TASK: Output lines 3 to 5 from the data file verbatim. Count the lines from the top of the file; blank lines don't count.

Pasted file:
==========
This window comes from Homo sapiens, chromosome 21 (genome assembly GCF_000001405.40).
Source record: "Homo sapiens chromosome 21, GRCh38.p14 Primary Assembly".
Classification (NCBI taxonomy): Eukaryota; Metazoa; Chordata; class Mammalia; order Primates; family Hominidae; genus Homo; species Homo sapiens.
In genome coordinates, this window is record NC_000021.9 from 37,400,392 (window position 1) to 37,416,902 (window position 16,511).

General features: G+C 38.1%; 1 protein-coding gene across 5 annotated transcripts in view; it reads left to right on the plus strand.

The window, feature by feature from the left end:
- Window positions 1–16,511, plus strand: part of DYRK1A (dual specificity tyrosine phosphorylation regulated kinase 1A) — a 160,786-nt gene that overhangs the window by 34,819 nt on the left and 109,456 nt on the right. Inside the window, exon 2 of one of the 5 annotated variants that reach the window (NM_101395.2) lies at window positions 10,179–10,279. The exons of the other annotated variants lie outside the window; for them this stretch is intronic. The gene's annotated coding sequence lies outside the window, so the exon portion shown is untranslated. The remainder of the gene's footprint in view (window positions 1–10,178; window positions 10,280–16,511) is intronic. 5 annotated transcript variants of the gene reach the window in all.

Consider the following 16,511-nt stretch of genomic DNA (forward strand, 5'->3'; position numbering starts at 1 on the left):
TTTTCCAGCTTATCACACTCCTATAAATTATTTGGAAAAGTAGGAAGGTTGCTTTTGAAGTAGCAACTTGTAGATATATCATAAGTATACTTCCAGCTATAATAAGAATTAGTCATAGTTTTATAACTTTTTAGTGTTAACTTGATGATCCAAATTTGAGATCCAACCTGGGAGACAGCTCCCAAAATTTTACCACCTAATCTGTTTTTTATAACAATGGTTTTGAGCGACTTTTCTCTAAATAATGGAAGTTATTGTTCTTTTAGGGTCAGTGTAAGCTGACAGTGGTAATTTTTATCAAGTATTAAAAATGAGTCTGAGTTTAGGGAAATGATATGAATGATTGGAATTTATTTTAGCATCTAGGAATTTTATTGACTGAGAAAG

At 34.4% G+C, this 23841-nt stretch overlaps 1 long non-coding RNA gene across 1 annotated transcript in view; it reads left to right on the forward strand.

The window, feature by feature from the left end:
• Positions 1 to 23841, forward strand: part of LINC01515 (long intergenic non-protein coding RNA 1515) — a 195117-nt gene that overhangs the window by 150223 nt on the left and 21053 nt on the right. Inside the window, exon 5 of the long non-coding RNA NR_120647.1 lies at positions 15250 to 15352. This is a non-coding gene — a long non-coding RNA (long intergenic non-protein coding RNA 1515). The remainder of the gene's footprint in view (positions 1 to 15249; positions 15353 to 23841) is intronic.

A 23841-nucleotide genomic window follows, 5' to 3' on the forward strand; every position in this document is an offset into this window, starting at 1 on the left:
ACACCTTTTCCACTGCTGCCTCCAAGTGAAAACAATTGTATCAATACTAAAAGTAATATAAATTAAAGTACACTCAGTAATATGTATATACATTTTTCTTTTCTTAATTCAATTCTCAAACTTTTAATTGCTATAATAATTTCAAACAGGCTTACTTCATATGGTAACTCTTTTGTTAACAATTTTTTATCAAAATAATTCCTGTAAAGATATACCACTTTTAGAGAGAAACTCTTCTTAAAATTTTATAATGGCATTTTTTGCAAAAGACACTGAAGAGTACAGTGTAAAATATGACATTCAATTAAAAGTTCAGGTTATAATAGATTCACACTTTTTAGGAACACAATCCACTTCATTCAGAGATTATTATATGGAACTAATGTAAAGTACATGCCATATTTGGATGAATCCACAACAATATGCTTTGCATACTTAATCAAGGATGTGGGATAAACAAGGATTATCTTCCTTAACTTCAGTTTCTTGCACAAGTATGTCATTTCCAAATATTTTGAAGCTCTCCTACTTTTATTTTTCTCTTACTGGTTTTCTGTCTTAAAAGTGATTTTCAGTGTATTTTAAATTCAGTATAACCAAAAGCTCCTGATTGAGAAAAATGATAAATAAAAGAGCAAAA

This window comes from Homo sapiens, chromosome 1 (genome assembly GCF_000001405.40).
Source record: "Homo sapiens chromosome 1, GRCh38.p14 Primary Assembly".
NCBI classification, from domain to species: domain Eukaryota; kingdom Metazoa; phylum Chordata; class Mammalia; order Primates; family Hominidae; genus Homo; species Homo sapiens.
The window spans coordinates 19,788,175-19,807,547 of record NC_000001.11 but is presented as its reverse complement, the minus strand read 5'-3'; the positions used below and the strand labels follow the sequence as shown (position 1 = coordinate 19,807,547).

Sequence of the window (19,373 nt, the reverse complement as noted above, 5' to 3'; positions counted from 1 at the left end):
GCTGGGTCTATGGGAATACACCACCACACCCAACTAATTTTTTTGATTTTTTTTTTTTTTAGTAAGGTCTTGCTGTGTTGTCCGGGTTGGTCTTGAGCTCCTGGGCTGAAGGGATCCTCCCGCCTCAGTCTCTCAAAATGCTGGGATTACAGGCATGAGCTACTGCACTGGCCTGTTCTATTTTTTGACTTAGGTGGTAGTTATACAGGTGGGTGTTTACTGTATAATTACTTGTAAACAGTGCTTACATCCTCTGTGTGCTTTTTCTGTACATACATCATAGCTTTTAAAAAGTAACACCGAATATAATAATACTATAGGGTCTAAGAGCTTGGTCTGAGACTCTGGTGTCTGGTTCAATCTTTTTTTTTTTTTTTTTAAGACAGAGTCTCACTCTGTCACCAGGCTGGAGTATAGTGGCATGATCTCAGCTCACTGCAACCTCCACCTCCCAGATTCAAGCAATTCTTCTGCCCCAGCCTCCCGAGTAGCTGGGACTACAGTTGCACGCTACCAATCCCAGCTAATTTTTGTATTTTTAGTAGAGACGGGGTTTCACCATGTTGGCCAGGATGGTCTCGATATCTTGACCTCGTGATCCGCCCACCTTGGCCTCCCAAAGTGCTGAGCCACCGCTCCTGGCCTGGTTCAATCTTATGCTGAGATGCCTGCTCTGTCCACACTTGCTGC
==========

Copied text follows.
Classification (NCBI taxonomy): Eukaryota; Metazoa; Chordata; class Mammalia; order Primates; family Hominidae; genus Homo; species Homo sapiens.
In genome coordinates, this window is record NC_000021.9 from 37,400,392 (window position 1) to 37,416,902 (window position 16,511).

General features: G+C 38.1%; 1 protein-coding gene across 5 annotated transcripts in view; it reads left to right on the plus strand.